By Carolina Gonzalez and Jake Holland
Well before the word “Brexit” went from idea to reality, some of the world’s biggest banks began to loosen their ties with London, once one of the unquestioned leaders in finance. But now that Brexit is a reality, will the city of Shakespeare, Big Ben and, yes, global finance, also lose its coveted status in Europe?
Brexit, the messy divorce between the United Kingdom and the European Union, has cast a shadow of uncertainty on pretty much every industry since the 2016 referendum. Financial services is no exception, and many banks operating in London moved sections of their business elsewhere to mitigate risk — even before the UK formally began its uncoupling from the EU in January 2020.
As of January 2019, these shifts accounted for at least 800 million pounds in assets, or about 10% of the United Kingdom’s total banking sector assets, according to a report by Ernst & Young. The firm said this was a “conservative estimate” based on already announced plans; some banks have not yet revealed what they are going to do.
The Global Financial Centres Index, a semi-annual report compiled by think tanks in China and the United Kingdom, lists New York as the most competitive global financial center. London came in second, with Zurich, Frankfurt, Paris and Dublin each rising in the rankings because of Brexit, according to the September 2019 report.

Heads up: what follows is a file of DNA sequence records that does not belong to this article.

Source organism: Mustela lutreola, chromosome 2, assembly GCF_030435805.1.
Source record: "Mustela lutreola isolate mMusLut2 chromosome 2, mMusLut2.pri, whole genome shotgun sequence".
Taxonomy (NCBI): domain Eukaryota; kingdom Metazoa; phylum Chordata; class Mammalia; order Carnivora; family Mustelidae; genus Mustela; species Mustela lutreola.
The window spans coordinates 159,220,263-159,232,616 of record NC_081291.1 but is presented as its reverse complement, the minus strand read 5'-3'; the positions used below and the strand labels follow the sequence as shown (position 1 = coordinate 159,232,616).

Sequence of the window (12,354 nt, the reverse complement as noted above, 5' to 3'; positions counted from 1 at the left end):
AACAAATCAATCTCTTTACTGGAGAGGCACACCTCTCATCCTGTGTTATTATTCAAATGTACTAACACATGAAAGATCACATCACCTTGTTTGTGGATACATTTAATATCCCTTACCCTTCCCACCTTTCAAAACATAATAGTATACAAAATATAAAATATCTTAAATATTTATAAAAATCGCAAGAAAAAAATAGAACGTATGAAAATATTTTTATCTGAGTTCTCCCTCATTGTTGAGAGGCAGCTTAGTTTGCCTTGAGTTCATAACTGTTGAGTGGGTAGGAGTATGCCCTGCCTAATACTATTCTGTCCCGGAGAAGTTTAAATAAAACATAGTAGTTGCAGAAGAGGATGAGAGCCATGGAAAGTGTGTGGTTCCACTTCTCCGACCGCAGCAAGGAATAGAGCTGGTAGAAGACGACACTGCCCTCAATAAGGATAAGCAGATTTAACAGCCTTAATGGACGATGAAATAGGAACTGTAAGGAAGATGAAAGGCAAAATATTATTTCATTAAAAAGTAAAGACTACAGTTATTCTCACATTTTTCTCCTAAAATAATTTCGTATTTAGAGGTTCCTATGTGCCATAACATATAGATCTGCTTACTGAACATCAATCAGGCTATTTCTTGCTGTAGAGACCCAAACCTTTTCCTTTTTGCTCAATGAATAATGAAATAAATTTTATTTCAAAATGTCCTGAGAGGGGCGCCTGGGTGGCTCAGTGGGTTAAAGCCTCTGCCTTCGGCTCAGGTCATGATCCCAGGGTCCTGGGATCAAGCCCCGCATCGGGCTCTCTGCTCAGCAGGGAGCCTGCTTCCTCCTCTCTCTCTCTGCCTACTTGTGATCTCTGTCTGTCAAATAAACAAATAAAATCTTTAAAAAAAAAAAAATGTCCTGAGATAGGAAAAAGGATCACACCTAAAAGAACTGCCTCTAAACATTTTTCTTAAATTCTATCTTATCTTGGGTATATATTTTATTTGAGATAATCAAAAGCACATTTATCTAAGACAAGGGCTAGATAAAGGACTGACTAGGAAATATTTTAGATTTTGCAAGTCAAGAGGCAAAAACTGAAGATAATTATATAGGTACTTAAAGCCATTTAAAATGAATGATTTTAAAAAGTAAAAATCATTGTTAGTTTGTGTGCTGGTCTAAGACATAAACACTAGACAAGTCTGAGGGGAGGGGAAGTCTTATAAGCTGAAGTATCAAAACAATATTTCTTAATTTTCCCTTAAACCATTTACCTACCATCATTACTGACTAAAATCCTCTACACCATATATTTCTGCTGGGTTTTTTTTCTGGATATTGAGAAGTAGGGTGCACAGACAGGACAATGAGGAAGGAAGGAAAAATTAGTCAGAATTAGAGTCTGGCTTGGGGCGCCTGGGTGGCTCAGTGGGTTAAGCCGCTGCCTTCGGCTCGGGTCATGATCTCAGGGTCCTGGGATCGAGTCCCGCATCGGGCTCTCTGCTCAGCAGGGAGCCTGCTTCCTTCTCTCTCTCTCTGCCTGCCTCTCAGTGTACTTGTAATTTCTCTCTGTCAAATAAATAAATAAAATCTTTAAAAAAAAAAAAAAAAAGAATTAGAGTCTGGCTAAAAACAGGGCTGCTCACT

New York extended its lead over London from the previous rankings cycle some six months earlier, and other European cities like Paris and Luxembourg made large gains. Analysts from the study warn that if Paris were to make similar gains and London were to make similar declines, the City of Light could eventually overtake the British capital.
For many years leading up to Brexit, large banks like Credit Suisse and JPMorgan Chase had set up offices in London to be able to conduct business in other EU countries relatively easily.
That’s because of something called passporting, which allows firms authorized in one EU country to operate freely in another EU country. Until Brexit, a bank with a passporting stamp in London was able to conduct business in, say, Athens or Lisbon without much additional work, said Phil Levy, chief economist for freight forwarder company Flexport.
“Financial services are huge for the UK, and the City of London, it’s what they do” Levy said. “This financial passporting idea meant [banks] could go set up offices in the City of London and serve all of the European Union very easily. You didn’t need to have headquarters also in Frankfurt, or in Paris, or in Dublin.”